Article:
State of the Nation | When numbers don’t tell the real story 

The NDA government’s penchant for making tall claims has led to a situation where the official word no longer holds sanctity

Fake news, or to use a euphemism, ‘misrepresentation’ of facts, seems to be the specialisation of the Bharatiya Janata Party-led government at the Centre. Dubious information once put out in the public domain is amplified and disseminated through foot soldiers of the Saffron party through every available platform to get the message across. As a result, any refutation of the claims made is lost in the din of the propaganda machine.

While successful distortion of facts in the short run may be seen as a triumph by some public relations practitioners, in the long term it comes with several negatives. If there is a casualty in the misinformation game being currently played out, then it is the official word. It has lost its sanctity. As citizens, we can no longer accept the government’s word as the truth and nothing but the truth. It always comes with cleverly concealed riders.

The latest example of this is the fuel price cut announced on petrol and diesel. It was projected as a major largesse offered by the central government to alleviate the woes of the common citizens. A section of the media also played its part by trumpeting the Rs 2.50 cut as a major hit taken by the government.

But how big is the so-called sacrifice? Thanks to James Wilson, the Kerala government engineer, who also came to public notice as a number cruncher post demonetisation, we have a breakdown of the Rs 2.50 price cut.

In real terms, the central government’s contribution to the relief provided is only Rs 0.87! The rest of the Rs 2.50 comes from the following sources: Rs 0.63 from the state governments’ share of basic excise duty and Re 1 from the earnings of oil marketing companies. The details, particularly the share of the states, was not spelt out explicitly when the price cut was announced on October 4 since it would take much of the sheen away from the “major” sop offered by the Centre.

The government revenues from the coal blocks stood at only Rs 5,684 crore. It certainly may not give the yields proclaimed by the government press note, which in 2015 had stated that, “India has hit a gold mine with the recently concluded auction”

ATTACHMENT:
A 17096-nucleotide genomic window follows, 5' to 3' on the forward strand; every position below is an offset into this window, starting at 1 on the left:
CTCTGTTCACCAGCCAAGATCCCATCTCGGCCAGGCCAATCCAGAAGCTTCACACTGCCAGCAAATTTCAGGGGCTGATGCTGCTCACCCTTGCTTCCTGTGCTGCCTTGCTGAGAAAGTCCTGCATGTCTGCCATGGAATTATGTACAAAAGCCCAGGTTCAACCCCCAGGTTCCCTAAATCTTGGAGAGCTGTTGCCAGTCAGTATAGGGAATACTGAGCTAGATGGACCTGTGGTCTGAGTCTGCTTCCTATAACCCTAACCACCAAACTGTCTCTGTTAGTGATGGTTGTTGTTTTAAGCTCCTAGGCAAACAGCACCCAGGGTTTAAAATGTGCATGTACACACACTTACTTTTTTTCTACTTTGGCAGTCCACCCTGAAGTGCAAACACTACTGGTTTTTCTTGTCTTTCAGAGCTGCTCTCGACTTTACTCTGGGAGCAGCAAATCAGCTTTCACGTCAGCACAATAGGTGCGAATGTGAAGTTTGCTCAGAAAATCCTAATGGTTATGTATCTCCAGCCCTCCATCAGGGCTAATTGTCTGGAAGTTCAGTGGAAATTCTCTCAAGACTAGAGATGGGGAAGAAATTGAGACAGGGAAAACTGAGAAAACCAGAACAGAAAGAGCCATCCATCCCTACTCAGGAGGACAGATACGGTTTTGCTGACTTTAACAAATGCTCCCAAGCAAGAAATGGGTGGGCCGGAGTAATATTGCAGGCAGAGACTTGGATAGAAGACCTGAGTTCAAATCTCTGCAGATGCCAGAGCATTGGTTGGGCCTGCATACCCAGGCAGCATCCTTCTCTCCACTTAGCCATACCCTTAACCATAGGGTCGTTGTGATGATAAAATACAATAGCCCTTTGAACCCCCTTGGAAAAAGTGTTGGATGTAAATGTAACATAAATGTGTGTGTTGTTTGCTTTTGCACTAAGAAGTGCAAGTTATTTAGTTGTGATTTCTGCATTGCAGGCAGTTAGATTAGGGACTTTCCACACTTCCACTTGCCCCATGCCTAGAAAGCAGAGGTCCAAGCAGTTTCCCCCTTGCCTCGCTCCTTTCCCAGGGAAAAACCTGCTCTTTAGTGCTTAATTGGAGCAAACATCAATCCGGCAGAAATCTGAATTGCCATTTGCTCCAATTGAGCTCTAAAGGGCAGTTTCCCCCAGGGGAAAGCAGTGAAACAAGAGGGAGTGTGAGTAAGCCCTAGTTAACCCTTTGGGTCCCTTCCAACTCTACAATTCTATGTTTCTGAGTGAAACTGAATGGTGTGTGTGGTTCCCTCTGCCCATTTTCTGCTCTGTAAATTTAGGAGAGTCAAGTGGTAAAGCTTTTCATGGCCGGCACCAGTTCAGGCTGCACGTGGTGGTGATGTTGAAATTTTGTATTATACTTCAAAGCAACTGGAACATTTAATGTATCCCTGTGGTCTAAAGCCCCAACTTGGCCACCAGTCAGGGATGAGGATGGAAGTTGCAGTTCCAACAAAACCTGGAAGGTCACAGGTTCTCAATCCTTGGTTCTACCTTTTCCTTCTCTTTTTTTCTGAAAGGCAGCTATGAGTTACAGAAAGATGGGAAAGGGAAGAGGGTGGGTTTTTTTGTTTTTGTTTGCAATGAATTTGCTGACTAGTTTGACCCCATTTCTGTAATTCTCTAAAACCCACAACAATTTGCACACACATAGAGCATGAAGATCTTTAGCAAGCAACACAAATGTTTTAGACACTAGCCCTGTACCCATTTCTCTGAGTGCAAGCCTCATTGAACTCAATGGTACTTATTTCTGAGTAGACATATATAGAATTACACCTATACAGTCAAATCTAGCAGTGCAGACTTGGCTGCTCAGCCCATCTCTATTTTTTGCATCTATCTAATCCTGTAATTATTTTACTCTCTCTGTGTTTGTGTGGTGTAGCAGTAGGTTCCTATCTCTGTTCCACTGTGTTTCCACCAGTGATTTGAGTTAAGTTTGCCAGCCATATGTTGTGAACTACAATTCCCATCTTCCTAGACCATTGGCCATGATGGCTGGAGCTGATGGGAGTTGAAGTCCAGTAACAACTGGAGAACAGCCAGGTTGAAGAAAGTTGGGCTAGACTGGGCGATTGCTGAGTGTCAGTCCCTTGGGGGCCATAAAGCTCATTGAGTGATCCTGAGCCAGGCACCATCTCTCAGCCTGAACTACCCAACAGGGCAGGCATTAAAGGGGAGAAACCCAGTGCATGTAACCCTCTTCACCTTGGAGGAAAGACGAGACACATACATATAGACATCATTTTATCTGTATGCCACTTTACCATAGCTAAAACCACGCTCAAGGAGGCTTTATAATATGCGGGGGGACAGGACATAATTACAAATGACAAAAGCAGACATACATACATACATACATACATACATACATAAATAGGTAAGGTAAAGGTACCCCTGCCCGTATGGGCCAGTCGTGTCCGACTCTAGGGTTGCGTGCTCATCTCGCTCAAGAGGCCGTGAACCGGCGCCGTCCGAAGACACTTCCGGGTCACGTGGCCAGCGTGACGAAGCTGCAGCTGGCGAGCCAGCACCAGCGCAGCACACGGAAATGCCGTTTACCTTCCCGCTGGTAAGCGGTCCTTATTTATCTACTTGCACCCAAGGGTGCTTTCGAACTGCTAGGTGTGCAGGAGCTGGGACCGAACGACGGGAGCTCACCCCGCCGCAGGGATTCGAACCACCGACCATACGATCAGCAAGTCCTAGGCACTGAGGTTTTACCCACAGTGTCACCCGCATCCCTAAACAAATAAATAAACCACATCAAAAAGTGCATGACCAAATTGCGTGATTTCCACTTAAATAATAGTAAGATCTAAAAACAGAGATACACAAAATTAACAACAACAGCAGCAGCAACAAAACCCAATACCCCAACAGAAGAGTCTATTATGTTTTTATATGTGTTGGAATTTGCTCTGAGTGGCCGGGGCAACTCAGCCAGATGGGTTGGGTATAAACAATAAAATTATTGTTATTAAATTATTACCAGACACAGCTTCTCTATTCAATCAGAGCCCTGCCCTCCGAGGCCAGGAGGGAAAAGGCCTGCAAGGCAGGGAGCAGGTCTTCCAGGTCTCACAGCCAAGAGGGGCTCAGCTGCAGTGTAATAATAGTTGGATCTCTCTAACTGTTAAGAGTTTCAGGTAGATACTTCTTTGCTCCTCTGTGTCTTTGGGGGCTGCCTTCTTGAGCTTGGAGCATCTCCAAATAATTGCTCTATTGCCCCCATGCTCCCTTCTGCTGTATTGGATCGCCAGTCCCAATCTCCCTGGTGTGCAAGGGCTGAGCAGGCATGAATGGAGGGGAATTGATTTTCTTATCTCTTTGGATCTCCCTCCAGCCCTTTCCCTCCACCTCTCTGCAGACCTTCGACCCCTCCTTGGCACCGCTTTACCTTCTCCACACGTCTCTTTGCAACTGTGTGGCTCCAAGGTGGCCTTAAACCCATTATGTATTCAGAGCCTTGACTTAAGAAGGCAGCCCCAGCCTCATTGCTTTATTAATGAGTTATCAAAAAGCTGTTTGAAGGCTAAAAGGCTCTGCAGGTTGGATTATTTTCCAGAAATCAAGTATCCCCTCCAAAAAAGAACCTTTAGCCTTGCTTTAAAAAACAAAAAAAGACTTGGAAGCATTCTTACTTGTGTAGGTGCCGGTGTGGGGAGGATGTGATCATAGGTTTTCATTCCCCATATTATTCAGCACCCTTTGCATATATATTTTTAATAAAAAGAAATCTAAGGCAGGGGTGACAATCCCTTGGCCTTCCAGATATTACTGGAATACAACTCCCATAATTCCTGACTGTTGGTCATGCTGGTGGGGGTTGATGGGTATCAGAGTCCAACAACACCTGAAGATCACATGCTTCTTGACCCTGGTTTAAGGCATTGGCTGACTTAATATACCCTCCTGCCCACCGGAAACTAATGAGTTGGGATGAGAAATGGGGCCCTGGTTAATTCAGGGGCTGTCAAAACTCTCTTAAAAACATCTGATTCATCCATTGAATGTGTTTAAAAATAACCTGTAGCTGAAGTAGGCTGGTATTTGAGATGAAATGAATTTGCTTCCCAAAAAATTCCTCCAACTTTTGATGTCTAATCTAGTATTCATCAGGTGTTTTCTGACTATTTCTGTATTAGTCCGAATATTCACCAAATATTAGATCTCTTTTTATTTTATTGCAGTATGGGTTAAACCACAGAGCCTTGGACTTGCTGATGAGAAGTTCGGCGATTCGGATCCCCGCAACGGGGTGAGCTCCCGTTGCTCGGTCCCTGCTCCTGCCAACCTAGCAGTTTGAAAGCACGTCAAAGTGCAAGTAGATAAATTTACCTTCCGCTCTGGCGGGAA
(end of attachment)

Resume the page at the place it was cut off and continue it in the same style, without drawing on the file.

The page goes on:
In fact, the government, by cleverly reducing Basic Central Excise Duty by Rs 1.50 for every litre of diesel and petrol, ensured that the burden of Rs 0.63 will come from the share due to the states. Had it cut Special Additional Excise Duty and Additional Excise Duty or even the Road Cess, then the Rs 1.50 would have come solely from the Centre.

As for oil marketing companies, they have to bear the burden of Re 1 per litre. As a result, stocks of major PSU companies fell sharply after the fuel price cut was announced on Thursday. In trading over October 4-5, Indian Oil Corporation (IOC) was down 19.9 per cent; Hindustan Petroleum Corporation Limited (HPCL) 29.6 per cent; Bharat Petroleum Corporation Limited (BPCL) 24.2 per cent and Gas Authority of India Limited (GAIL) by 11.3 per cent. The total market cap loss was in the region of Rs 1.03 lakh crore.

So, what was the chest thumping by BJP’s cheerleaders all about?

Repayment of oil bonds
The fuel price cut is not the only area where facts have been grossly misrepresented. Take the case of repayment of loans accrued by the Manmohan Singh government through the oil bonds it issued. In June 2018, Union Petroleum & Natural Gas Minister, Dharmendra Pradhan, made a statement in Patna that the current oil mess facing the country was because the NDA government had to repay over Rs 2 lakh crore, including Rs 70,00 crore interest caused by the loans taken against oil bonds by its predecessor United Progressive Alliance government.